A Brisbane compensation lawyer says residents who received water with elevated fluoride levels will not be able to take action against the Queensland Government.
For three hours earlier this month some residents at Brendale and Warner, just north of Brisbane, were drinking water with a fluoride concentration 20 times higher than the recommended maximum limit.
An investigation is underway into an equipment malfunction.
Four thousand homes were affected and Premier Anna Bligh says they should receive an apology.
But lawyer Mark O’Connor says the Water Fluoridation Act prevents any legal action being taken against the Government over the bungle.
“The legislation makes it perfectly clear that there is no civil remedy for persons who drink fluoridated water, so regrettably if someone does have some illness that is caused by water fluoridation they don’t have any civil remedy in Queensland,” he said.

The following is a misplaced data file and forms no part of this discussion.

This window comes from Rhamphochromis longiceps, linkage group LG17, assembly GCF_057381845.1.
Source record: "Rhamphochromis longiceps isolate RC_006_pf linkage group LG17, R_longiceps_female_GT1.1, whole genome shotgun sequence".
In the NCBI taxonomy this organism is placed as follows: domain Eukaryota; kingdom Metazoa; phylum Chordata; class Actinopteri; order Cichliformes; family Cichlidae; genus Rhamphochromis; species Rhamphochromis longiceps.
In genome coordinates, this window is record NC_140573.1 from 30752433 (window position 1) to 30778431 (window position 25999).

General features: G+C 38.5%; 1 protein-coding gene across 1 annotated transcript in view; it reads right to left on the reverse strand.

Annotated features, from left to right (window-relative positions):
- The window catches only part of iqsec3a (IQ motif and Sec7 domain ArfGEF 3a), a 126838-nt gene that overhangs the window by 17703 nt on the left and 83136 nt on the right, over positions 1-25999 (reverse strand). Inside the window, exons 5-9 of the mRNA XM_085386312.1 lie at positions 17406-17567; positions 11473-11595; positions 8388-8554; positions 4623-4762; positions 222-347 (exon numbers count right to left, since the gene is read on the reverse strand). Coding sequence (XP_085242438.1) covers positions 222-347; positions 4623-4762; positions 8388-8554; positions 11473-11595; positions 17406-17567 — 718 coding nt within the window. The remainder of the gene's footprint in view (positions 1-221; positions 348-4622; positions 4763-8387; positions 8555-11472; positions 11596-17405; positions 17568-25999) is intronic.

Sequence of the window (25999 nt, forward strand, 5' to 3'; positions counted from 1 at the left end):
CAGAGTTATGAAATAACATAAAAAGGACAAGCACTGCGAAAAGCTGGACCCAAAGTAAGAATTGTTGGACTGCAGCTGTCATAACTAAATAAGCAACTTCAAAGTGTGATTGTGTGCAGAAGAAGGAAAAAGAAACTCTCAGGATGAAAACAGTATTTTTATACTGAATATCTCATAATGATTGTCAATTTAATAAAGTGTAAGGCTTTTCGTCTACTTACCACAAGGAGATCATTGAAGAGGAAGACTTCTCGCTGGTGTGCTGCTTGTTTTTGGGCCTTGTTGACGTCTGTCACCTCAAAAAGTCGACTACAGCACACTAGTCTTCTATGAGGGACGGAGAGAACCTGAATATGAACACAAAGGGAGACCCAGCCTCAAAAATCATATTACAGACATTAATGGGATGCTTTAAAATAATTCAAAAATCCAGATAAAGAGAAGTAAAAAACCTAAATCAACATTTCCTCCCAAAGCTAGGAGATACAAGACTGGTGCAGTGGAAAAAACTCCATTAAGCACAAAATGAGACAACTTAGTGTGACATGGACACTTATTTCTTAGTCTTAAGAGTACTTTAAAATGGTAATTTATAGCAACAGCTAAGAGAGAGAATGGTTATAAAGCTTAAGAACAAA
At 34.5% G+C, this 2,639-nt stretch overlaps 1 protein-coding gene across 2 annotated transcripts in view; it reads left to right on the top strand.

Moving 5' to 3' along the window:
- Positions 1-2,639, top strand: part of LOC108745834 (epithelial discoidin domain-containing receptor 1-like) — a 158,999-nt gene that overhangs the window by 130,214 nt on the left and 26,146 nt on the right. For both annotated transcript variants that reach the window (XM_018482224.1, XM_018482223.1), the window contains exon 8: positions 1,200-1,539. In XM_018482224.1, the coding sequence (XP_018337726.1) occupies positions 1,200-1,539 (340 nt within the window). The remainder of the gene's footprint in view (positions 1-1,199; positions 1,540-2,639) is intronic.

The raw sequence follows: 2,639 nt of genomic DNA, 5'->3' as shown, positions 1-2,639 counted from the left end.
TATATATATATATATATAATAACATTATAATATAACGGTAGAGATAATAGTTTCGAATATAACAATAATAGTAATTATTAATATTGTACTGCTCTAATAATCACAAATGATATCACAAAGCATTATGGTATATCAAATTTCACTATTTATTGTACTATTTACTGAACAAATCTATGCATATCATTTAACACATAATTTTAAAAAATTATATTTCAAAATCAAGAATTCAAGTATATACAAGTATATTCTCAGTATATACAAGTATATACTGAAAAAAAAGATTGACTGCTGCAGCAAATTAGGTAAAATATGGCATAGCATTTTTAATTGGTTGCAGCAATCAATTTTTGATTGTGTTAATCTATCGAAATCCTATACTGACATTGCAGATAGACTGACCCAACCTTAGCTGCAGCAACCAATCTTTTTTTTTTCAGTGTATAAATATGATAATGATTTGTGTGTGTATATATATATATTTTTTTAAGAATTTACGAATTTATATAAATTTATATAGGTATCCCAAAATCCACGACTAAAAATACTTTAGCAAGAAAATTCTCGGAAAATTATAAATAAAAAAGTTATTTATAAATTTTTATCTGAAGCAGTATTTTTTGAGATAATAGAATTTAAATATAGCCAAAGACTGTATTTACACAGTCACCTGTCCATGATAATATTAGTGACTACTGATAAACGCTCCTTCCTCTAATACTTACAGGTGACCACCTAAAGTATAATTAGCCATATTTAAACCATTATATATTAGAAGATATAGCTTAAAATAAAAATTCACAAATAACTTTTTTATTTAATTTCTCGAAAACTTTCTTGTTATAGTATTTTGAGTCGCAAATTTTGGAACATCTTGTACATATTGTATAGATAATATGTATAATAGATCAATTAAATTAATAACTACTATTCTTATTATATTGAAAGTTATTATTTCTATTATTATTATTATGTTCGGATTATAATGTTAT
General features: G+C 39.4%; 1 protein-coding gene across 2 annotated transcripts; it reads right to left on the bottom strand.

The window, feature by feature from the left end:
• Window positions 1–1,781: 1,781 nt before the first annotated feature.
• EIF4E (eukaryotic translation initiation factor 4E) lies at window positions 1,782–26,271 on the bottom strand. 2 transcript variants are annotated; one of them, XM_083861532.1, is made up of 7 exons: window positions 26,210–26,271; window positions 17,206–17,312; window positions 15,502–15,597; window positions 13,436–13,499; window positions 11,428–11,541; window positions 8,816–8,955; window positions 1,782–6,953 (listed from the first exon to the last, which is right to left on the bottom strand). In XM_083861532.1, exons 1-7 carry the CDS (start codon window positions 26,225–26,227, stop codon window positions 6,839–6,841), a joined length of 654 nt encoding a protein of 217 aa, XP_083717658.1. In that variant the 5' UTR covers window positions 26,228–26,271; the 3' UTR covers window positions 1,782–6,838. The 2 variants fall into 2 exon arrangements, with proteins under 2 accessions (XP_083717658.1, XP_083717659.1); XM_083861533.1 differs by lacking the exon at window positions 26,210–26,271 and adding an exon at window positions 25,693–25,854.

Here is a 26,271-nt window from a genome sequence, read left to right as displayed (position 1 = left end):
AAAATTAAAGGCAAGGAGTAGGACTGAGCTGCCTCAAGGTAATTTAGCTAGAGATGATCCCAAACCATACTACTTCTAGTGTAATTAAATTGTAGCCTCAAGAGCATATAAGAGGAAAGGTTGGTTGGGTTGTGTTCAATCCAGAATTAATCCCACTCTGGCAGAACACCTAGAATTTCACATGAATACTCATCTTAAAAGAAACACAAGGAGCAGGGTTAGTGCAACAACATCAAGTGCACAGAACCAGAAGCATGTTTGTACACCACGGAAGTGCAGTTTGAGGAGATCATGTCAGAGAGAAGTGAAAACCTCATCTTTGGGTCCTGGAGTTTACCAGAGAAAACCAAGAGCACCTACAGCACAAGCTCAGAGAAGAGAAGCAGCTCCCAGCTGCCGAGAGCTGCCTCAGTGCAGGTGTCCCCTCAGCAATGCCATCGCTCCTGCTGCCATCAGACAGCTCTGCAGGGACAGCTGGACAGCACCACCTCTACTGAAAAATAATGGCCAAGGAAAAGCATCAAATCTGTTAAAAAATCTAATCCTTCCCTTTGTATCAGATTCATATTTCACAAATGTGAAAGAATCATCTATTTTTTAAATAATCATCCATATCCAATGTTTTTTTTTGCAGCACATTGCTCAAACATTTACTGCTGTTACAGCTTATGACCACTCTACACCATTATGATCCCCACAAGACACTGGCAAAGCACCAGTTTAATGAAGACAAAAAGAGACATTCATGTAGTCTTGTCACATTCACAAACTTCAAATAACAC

The Australian Medical Association says Brisbane residents could indeed suffer health problems from ingesting too much fluoride.
AMA Queensland president Dr Chris Davis says high levels can cause teeth pigmentation and brittleness of bones.
Meanwhile, water officials have begun distributing information to the public about the overdose.
Mike Foster from SEQ Water says up to 60 staff will be working this afternoon and tomorrow, running an information stand at the Strathpine shopping centre and making door-to-door visits in the affected suburbs of Brendale and Warner.
He says they will reassure people an investigation is underway, and the health risk was very low.
“Today’s really just about the start of our process, the sort of mobilisation of our staff and some private contractors in to tomorrow, to ensure that every household and business in the Warner-Brendale areas actually do receive information about the North Pine fluoride incident,” he said.